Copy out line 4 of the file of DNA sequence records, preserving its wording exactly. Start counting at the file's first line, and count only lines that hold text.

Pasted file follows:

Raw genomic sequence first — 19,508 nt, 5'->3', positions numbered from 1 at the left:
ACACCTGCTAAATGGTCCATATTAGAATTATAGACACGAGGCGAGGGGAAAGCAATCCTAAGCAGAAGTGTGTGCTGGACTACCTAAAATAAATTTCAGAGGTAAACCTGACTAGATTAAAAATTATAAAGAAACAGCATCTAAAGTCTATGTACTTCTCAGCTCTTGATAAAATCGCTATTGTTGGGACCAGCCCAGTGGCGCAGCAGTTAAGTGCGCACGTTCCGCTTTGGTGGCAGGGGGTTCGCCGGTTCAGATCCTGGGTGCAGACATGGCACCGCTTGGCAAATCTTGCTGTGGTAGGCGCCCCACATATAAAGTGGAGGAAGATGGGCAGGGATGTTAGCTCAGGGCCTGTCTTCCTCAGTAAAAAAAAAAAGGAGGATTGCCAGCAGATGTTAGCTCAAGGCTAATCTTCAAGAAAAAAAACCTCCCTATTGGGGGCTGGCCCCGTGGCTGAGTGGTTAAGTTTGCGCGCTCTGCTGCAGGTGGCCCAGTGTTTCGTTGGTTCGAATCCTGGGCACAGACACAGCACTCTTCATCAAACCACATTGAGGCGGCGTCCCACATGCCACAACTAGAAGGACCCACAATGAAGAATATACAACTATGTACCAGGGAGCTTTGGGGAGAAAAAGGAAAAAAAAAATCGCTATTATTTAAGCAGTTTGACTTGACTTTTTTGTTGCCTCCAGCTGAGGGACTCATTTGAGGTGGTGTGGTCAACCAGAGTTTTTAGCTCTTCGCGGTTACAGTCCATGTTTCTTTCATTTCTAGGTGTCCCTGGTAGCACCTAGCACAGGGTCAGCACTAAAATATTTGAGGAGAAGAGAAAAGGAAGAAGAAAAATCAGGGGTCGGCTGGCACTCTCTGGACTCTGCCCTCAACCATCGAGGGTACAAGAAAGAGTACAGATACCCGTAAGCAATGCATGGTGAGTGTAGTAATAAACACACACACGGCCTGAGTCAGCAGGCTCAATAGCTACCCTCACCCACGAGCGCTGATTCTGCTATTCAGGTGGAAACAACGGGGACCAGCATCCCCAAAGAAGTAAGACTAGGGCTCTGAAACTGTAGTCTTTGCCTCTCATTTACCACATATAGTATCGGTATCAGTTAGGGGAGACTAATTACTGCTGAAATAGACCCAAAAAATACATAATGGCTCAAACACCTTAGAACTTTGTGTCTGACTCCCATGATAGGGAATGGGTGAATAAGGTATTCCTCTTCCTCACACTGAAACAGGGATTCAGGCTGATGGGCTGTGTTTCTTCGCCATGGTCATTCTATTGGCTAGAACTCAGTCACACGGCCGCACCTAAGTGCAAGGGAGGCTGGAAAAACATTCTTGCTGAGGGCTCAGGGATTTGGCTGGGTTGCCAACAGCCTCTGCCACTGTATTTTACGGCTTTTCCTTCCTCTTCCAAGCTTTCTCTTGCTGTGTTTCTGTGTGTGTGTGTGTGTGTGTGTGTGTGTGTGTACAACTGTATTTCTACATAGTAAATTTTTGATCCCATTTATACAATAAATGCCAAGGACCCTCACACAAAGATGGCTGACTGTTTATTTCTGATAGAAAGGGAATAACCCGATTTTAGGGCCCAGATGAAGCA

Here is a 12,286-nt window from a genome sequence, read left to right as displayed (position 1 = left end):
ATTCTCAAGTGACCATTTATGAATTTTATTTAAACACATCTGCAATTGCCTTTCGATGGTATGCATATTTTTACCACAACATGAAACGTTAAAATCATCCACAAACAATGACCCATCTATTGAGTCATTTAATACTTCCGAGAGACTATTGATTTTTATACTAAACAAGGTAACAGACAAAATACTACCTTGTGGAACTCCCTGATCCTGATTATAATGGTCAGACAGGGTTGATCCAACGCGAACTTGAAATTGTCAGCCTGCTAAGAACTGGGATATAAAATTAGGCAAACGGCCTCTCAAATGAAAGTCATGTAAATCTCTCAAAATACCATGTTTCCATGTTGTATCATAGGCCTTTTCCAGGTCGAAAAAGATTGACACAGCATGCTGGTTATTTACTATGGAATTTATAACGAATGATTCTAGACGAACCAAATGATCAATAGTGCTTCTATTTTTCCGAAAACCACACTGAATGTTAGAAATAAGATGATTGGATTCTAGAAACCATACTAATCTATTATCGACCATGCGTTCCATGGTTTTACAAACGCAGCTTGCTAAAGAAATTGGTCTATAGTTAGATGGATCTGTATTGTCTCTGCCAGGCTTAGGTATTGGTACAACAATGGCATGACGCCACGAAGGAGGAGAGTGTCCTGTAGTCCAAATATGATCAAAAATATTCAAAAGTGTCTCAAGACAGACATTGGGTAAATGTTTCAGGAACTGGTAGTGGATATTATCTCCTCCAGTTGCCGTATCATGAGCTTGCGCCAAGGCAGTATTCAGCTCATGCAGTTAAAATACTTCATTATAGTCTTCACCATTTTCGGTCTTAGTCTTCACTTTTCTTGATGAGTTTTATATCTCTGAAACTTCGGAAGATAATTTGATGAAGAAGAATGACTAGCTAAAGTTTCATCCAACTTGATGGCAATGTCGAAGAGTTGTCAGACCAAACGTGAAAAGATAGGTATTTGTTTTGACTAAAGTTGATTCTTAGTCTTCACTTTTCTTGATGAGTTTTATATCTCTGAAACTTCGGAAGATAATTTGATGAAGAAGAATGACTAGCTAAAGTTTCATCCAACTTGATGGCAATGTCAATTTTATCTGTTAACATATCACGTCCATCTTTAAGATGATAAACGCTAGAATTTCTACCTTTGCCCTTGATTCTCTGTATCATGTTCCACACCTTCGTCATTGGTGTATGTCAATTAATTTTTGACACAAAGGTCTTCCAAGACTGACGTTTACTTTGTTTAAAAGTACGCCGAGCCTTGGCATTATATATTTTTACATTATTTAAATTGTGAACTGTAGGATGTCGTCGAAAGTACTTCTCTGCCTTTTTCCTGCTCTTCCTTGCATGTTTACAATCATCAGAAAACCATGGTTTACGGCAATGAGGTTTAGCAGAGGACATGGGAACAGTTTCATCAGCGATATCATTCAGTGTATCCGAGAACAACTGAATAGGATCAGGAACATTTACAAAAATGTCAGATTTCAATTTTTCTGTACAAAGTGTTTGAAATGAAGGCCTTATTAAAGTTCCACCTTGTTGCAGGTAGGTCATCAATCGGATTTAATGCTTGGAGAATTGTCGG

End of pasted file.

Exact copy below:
ATTCTCAAGTGACCATTTATGAATTTTATTTAAACACATCTGCAATTGCCTTTCGATGGTATGCATATTTTTACCACAACATGAAACGTTAAAATCATCCACAAACAATGACCCATCTATTGAGTCATTTAATACTTCCGAGAGACTATTGATTTTTATACTAAACAAGGTAACAGACAAAATACTACCTTGTGGAACTCCCTGATCCTGATTATAATGGTCAGACAGGGTTGATCCAACGCGAACTTGAAATTGTCAGCCTGCTAAGAACTGGGATATAAAATTAGGCAAACGGCCTCTCAAATGAAAGTCATGTAAATCTCTCAAAATACCATGTTTCCATGTTGTATCATAGGCCTTTTCCAGGTCGAAAAAGATTGACACAGCATGCTGGTTATTTACTATGGAATTTATAACGAATGATTCTAGACGAACCAAATGATCAATAGTGCTTCTATTTTTCCGAAAACCACACTGAATGTTAGAAATAAGATGATTGGATTCTAGAAACCATACTAATCTATTATCGACCATGCGTTCCATGGTTTTACAAACGCAGCTTGCTAAAGAAATTGGTCTATAGTTAGATGGATCTGTATTGTCTCTGCCAGGCTTAGGTATTGGTACAACAATGGCATGACGCCACGAAGGAGGAGAGTGTCCTGTAGTCCAAATATGATCAAAAATATTCAAAAGTGTCTCAAGACAGACATTGGGTAAATGTTTCAGGAACTGGTAGTGGATATTATCTCCTCCAGTTGCCGTATCATGAGCTTGCGCCAAGGCAGTATTCAGCTCATGCAGTTAAAATACTTCATTATAGTCTTCACCATTTTCGGTCTTAGTCTTCACTTTTCTTGATGAGTTTTATATCTCTGAAACTTCGGAAGATAATTTGATGAAGAAGAATGACTAGCTAAAGTTTCATCCAACTTGATGGCAATGTCGAAGAGTTGTCAGACCAAACGTGAAAAGATAGGTATTTGTTTTGACTAAAGTTGATTCTTAGTCTTCACTTTTCTTGATGAGTTTTATATCTCTGAAACTTCGGAAGATAATTTGATGAAGAAGAATGACTAGCTAAAGTTTCATCCAACTTGATGGCAATGTCAATTTTATCTGTTAACATATCACGTCCATCTTTAAGATGATAAACGCTAGAATTTCTACCTTTGCCCTTGATTCTCTGTATCATGTTCCACACCTTCGTCATTGGTGTATGTCAATTAATTTTTGACACAAAGGTCTTCCAAGACTGACGTTTACTTTGTTTAAAAGTACGCCGAGCCTTGGCATTATATATTTTTACATTATTTAAATTGTGAACTGTAGGATGTCGTCGAAAGTACTTCTCTGCCTTTTTCCTGCTCTTCCTTGCATGTTTACAATCATCAGAAAACCATGGTTTACGGCAATGAGGTTTAGCAGAGGACATGGGAACAGTTTCATCAGCGATATCATTCAGTGTATCCGAGAACAACTGAATAGGATCAGGAACATTTACAAAAATGTCAGATTTCAATTTTTCTGTACAAAGTGTTTGAAATGAAGGCCTTATTAAAGTTCCACCTTGTTGCAGGTAGGTCATCAATCGGATTTAATGCTTGGAGAATTGTCGG